In Memoriam of:

Gaya Halifa

Age: 24

In Loving Memory of the Innocent Souls Taken Too Soon. United in peace, their light shines on in the hearts left behind. October 7, 2023, a day of sorrow, but their memories guide us toward a hopeful tomorrow.

Gaya Halifa was a month shy of her 25th birthday when she was killed trying to escape the Hamas massacre at the Supernova music festival at Kibbutz Re’im on October 7, 2023.

Her father, Avi, was on the phone with her and believes he heard her last breaths when she and a group of friends came under gunfire as they attempted to flee the area in a vehicle.

The moment was captured on the car’s dashcam as terrorists opened fire at the vehicle, peppering the windshield with bullets. In the footage, the car slows and crashes into another vehicle on the side of the road.

“Then there were two deep breaths, as if she had no oxygen, as if she couldn’t breath, and then a deep, deep silence,” Avi Halifa recounted to the Kan public broadcaster.

Gaya had been in constant touch with her parents that devastating Saturday morning, reassuring them that she was ok when rockets and interceptions started flying overhead. Then she said, “Dad there are gunshots here,” Avi recalled.

Her family was not yet worried. Gaya had served as a combat medic in the Israel Defense Forces’ Duvdevan unit and didn’t lose her cool easily, they said.

She hid and updated her family. She even called her mom, Sigal, asking her to tell her brother, Ido, to stop calling her and to reassure him that she was ok.

But she was texting her dad, telling him that they were being fired upon and asking if the police had somehow given instructions on how to escape. “I didn’t know what to tell her, no one knew anything yet,” he said.

She and a few others, including her friend Romi Gonen, who is missing and presumed captive, stayed hidden and waited.

Gaya then contacted Ben Shimoni, another Supernova partygoer whose story of heroism circulated widely in the Hebrew-language media. Shimoni initially made it to safety, saving frantic strangers from terrorists at the music festival by loading them up in his car and driving away. He made multiple such trips, according to witness accounts.

Gaya’s father said that in her text conversation with Shimoni, she told him not to drive back to the party, that it was too dangerous. But he made it back and picked up Gaya, Romi, and a third passenger, Ofir Tzarfati, also presumed captive.

Gaya sent her dad a text saying, “Ben the hero came to get us, he’s driving around” trying to find a way out, and asked him to meet her in Ashdod.

When Avi and Sigal left for Ashdod, it was with a feeling of relief that Gaya had been saved and that she would be home soon.

He thought the next call from Gaya would be with a meet-up location. But the call was of sounds of terror and gunfire.

“Dad, they’re shooting at us!” he said she was yelling, adding that he didn’t have time to say hello and “it was over, in five or six seconds. You don’t realize that it’s the end.”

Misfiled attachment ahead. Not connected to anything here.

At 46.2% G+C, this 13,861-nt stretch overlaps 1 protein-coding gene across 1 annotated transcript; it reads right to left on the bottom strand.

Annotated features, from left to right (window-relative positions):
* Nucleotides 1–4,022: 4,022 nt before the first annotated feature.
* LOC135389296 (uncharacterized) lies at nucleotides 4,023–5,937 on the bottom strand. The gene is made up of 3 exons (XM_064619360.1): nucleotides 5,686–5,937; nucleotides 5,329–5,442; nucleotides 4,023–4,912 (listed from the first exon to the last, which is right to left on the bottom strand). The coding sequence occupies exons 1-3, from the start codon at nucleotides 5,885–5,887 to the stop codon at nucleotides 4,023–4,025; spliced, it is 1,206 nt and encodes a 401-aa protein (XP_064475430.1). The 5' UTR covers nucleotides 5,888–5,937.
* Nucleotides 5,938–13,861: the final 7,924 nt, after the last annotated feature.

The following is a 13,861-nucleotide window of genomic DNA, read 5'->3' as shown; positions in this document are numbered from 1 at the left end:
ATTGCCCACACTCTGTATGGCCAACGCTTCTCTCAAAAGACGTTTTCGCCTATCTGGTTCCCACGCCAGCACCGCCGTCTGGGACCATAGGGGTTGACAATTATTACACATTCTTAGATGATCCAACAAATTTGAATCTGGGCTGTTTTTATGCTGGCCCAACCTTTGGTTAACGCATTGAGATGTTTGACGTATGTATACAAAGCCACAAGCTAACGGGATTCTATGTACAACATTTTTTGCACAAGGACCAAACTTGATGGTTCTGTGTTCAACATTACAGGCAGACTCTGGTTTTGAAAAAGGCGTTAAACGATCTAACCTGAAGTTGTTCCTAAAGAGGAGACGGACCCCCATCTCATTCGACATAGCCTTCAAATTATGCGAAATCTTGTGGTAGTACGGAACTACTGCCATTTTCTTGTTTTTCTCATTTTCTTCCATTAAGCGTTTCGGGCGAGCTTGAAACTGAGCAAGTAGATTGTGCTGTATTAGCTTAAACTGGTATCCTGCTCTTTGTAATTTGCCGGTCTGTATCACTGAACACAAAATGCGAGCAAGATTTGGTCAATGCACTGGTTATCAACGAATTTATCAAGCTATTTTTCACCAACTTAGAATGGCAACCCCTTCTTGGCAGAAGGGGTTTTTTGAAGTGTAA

Her parents drove to all the hospitals, holding onto hope. Everyone knew but there was silence at home, no one dared say it out loud, the family said. Ido said he acted optimistic for his parents until authorities came to notify them that her body was found, days later.

Sigal insisted on identifying Gaya’s body, despite the family’s protests.

“She lay there as she was, gentle and peaceful, there was nothing on her face. I hugged her, I held onto every bit of her body I could. I told her that I was letting her go and that we will love her. And I think she heard me,” said her mom.

Friends and family members described a sweet, smiling, bright young woman. who has been set to start studying for an academic degree in economics.

“Gaya, our angel, cousin, and in general the most perfect, smiling, pure and kind-hearted woman,” wrote her cousin on Facebook. “You will be missed by so many people.”

At her family home in Kiryat Ono, Gaya’s bedroom remains as it was the night she left for the massive party. She loved music and had been excited to go to the festival.

Gaya’s belongings were returned to her parents and lay on the bed: a pair of grey sweatpants, a package of lollipops she bought for herself and her friends, and her cellphone.

The phone was found strewn on the ground in the vicinity of the shattered car.

Gaya’s parents were able to retrieve a short clip of her and Romi from the party, and a photo she took while hiding from Hamas terrorists. They were also able to see the text exchange with Shimoni, who insisted on coming back to get her and friends in what would be his last heroic attempted rescue.

His body was found five days after October 7.

After the funeral, Gaya’s whole family — Avi, Sigal, Ido, and her sister Noga — each got a tattoo identical to Gaya’s: of a gramophone with a heart built in so she could “stay close.”

Her parents added the date 7.10.2023.
Source: The Times of Israel

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Remembrances of Gaya Halifa

A life beautifully lived deserves to be beautifully remembered.

Here we celebrate the memories, the joys, and the life of Gaya Halifa.